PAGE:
Jewish theology is actualized into human activity. We are not a people who are concerned only about philosophy; we are very much concerned about human behavior. Thus, through the mitzvot and the commandments, we actualize our covenant with God and attempt to understand the Divine human encounter on an ongoing basis. It is the mitzvot that motivate our lives and uplift our behavior into realms of sanctity and holiness.
On May 14, 1948, 5 Iyar 5708, David Ben-Gurion announced to the world that the independent State of Israel was brought into being. Israel had to then, and still continues today, to fight for its survival. However, 60 years ago, after the establishment of the State of Israel, Jewish life and Jewish living was changed drastically.
How we envision the State of Israel in philosophical and theological terms is important. How we actualize that theology and philosophy into human endeavor and activity is even more important. By creating some mitzvot for Yom Ha’atzmaut, Israel Independence Day, and placing it on the religious calendar, we acknowledge the ongoing responsibility to see it through the lens of the Divine-human encounter on an ongoing basis.
I would like to suggest a number of mitzvot for Yom Ha’atzmaut. The first is yishuv haaretz, settling the land. While not every medieval code saw this as a mitzvah, in our day and age, when there is an independent and democratic State of Israel, it is a mitzvah to make aliyah to the State and to be involved in its development. For those not yet ready to do so, in a Rosenzweigian sense, time should be spent in making a significant relationship to the State and its citizens. This relationship includes making frequent visits, spending sabbatical time and extended study opportunities in Israel. It also dictates establishing ongoing relationships with the citizens of the State.
It is a mitzvah for those in the Diaspora to support Israel financially, politically and spiritually. The manner in which this is done depends on community and personal preference; however, the overriding need to support the State and its citizens has real responsibility attached to it.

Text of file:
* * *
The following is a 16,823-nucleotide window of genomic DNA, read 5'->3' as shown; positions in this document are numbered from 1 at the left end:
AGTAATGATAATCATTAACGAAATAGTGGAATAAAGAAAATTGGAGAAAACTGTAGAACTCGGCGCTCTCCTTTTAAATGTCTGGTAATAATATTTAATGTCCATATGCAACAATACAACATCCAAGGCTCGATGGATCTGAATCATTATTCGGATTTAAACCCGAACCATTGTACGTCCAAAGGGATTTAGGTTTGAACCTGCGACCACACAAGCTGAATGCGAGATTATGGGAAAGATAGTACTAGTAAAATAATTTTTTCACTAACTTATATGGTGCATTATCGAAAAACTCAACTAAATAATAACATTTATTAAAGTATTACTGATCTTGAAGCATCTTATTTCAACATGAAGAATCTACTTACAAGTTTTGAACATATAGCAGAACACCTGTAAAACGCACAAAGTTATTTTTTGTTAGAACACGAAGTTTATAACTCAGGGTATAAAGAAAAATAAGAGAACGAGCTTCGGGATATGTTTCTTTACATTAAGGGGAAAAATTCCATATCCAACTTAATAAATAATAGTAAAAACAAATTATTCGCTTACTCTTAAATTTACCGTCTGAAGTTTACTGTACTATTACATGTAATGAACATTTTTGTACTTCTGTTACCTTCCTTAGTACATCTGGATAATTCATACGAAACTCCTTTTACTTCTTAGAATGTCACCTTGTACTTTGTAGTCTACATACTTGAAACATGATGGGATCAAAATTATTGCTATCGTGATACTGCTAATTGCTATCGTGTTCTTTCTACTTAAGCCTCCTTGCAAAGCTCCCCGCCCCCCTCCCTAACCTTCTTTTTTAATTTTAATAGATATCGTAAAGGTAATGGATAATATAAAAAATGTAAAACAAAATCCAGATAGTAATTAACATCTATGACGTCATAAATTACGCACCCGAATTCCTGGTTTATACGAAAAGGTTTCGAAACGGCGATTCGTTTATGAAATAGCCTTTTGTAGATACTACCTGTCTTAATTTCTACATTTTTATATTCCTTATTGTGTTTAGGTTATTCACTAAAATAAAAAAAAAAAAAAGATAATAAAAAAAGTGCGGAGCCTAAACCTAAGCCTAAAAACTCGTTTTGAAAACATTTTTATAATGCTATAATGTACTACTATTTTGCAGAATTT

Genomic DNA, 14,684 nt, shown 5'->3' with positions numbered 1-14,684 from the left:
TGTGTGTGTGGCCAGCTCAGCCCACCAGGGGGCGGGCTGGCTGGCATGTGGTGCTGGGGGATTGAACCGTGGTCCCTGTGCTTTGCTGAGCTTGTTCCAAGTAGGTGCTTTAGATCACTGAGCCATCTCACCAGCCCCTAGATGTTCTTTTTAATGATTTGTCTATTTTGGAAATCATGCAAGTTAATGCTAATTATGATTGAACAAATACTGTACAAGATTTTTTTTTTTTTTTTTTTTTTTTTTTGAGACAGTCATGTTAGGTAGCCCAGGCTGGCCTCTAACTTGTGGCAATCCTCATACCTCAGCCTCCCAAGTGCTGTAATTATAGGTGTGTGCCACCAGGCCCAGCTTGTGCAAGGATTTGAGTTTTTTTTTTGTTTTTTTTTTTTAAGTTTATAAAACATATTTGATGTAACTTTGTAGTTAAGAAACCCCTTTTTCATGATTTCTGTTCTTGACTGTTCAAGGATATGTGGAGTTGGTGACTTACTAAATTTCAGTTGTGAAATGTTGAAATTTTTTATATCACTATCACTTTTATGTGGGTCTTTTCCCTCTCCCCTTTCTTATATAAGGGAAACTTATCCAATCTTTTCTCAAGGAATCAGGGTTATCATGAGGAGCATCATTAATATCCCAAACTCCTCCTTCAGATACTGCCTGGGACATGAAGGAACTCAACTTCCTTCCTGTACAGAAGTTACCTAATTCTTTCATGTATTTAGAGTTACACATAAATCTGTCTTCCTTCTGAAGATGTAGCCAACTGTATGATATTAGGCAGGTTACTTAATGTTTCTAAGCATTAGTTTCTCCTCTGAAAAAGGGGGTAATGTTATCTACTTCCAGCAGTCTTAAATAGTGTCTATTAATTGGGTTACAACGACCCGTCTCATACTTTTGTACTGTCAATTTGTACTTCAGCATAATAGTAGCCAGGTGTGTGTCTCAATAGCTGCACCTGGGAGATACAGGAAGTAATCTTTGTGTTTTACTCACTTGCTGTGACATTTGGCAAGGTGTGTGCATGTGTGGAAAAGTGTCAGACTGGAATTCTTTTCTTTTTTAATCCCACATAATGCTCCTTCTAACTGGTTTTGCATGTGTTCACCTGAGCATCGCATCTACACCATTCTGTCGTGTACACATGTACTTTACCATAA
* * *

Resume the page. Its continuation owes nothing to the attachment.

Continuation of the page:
For those in Israel and in the Diaspora it is a mitzvah to make Yom Ha’atzmaut a day of great religious and personal significance. This should be done in the creation of special liturgical prayers, ceremonies and holiday celebrations. How this is done may vary from community to community, but the impact of the day on our religious and personal behavior should be significant.
It is a mitzvah to recognize that the State of Israel is only “the beginning of the flowering of our redemption.” Thus, it is an integral part of Yom Ha’atzmaut to recognize that the task is unfinished. Israel, today, is still besieged on all sides by enemies and has a long way to go to become the model society discussed by our prophets and envisioned by its creators. It is our responsibility to work toward those visions and goals.
Finally, it is a mitzvah to actualize the phrase from Isaiah 62:1: “For Zion’s sake I will not be silent, and for the sake of Jerusalem I shall not be still.” Whether we live in Israel or the Diaspora, it is our task to insure that the State of Israel and the values that it represents shall embody the values of Judaism, allow its citizens to live in peace and security and be a beacon of light to the entire world.